Collab houses may be new, but the market for these types of homes in Los Angeles isn’t. According to real estate agents who have sold to these types of clients, or work with high-end rental homes, many of them are spec homes, built in expensive areas with beautiful properties with lots of land: Burbank (FaZe Clan), Beverly Hills (Clubhouse), Bel Air (the Sway House) and Hollywood. Investors had previously made money on these properties by renting them for one-off events or film, TV, or commercial shoots; more recently, Airbnb and short-term rental sites provided another revenue option.
“It’s encouraging the problems we’ve been trying to curb for years. It’s actually monetizing them.”
Sally Forster Jones, a Compass agent who has worked on rentals for location scouts and YouTubers, says it can be difficult to find properties open to the number of people, and parties, that come with these content houses. The right properties can be rented via short-term rental sites, or more formal, year-long leases. Stars often pay their rent, especially in homes sponsored by management companies or brands, by producing a set number of social videos every week “as a form of in-kind rent,” according to Lorenz of the New York Times.
Young stars living together amid the glitz and glamour of the entertainment industry in Los Angeles may be a concept as old as the entertainment industry. But for residents of many of the wealthy Los Angeles neighborhoods where this type of real estate exists, having a crew of selfie-shooting teen influencers move in next door can be a major headache.
Kristen Stavola runs We Are Laurel Canyon, a community group for the affluent hillside neighborhood. She says that these management companies, who are “fronting for YouTubers, Instagrammers, and TikTokkers,” have caused numerous issues.
Laurel Canyon, often called party canyon, has drawn high-living celebrities since the 1960s.
“We love our heritage up here and celebrate it,” says Stavola. “We’re all about people having a good time.” But “social media has put it on steroids.” Residents are weary of late-night noise and traffic jams of Uber or Lyft vehicles on the narrow, winding streets. The blind curves and dirt roads near more remote locations don’t mix with inebriated drivers. “We’re anti-party house when the neighborhoods, hillside and wildlife are being threatened,” she says. “Anybody running a party house during Covid is incredibly reckless.”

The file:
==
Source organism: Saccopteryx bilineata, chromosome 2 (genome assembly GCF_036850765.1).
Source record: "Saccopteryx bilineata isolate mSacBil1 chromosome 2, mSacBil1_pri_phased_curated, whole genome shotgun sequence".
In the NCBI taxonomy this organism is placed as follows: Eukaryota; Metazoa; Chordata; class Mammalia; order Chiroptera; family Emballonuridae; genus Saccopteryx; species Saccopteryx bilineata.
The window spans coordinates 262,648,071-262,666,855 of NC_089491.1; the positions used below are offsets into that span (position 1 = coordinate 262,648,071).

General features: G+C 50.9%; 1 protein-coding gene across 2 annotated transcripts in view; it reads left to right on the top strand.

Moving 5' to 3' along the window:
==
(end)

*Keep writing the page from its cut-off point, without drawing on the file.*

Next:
Some collab homes went undetected for months, but when the coronavirus pandemic arrived and more people began working from home in March and April, it became hard not to notice the sound of live DJs playing in the middle of an afternoon. (Other influencer collectives do not lay low: Hype House, in Mount Olympus in the Hollywood Hills adjacent to Laurel Canyon, had a signature painted school bus parked in front of the entrance.) “Earlier this year, some genius at a management firm said, ‘Let’s put these kids together in a Big Brother-type setting and have them earn their rent with posts,’” Stavola says. “The problem with collab houses is that it’s encouraging the problems we’ve been trying to curb for years. It’s actually monetizing them. It’s turned homes into businesses, whether or not they’re having parties there every night. You’ve turned a nice house into a dorm or frat house.”
Talent management groups Influences and FlipMgmt didn’t respond to CityLab, and TalentX didn’t want to talk about recent incidents involving the influencers at their collab house. “It’s a level of accountability they have to have on themselves,” Michael Gruen, a founder of TalentX, told the New York Times in response to questions about their talent hosting and participating in parties.